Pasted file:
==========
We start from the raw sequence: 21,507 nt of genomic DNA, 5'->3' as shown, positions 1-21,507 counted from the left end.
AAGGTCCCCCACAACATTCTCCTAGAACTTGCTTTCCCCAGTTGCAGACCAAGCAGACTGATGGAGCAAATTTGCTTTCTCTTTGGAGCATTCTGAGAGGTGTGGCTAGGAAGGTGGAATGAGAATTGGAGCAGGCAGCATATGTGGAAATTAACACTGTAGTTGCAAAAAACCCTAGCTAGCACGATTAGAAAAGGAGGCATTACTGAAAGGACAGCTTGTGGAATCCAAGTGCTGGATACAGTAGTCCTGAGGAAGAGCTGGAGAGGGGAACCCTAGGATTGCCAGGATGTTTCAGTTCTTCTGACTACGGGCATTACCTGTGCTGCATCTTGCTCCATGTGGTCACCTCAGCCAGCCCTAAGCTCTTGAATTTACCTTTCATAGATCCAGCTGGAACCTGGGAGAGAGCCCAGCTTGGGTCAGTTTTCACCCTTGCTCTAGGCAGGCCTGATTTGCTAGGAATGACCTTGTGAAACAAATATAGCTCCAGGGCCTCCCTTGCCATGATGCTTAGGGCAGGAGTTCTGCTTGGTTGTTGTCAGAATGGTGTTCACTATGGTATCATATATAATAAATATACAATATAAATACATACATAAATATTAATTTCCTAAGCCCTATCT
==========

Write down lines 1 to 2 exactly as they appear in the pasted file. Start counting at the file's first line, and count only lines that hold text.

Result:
We start from the raw sequence: 21,507 nt of genomic DNA, 5'->3' as shown, positions 1-21,507 counted from the left end.
AAGGTCCCCCACAACATTCTCCTAGAACTTGCTTTCCCCAGTTGCAGACCAAGCAGACTGATGGAGCAAATTTGCTTTCTCTTTGGAGCATTCTGAGAGGTGTGGCTAGGAAGGTGGAATGAGAATTGGAGCAGGCAGCATATGTGGAAATTAACACTGTAGTTGCAAAAAACCCTAGCTAGCACGATTAGAAAAGGAGGCATTACTGAAAGGACAGCTTGTGGAATCCAAGTGCTGGATACAGTAGTCCTGAGGAAGAGCTGGAGAGGGGAACCCTAGGATTGCCAGGATGTTTCAGTTCTTCTGACTACGGGCATTACCTGTGCTGCATCTTGCTCCATGTGGTCACCTCAGCCAGCCCTAAGCTCTTGAATTTACCTTTCATAGATCCAGCTGGAACCTGGGAGAGAGCCCAGCTTGGGTCAGTTTTCACCCTTGCTCTAGGCAGGCCTGATTTGCTAGGAATGACCTTGTGAAACAAATATAGCTCCAGGGCCTCCCTTGCCATGATGCTTAGGGCAGGAGTTCTGCTTGGTTGTTGTCAGAATGGTGTTCACTATGGTATCATATATAATAAATATACAATATAAATACATACATAAATATTAATTTCCTAAGCCCTATCT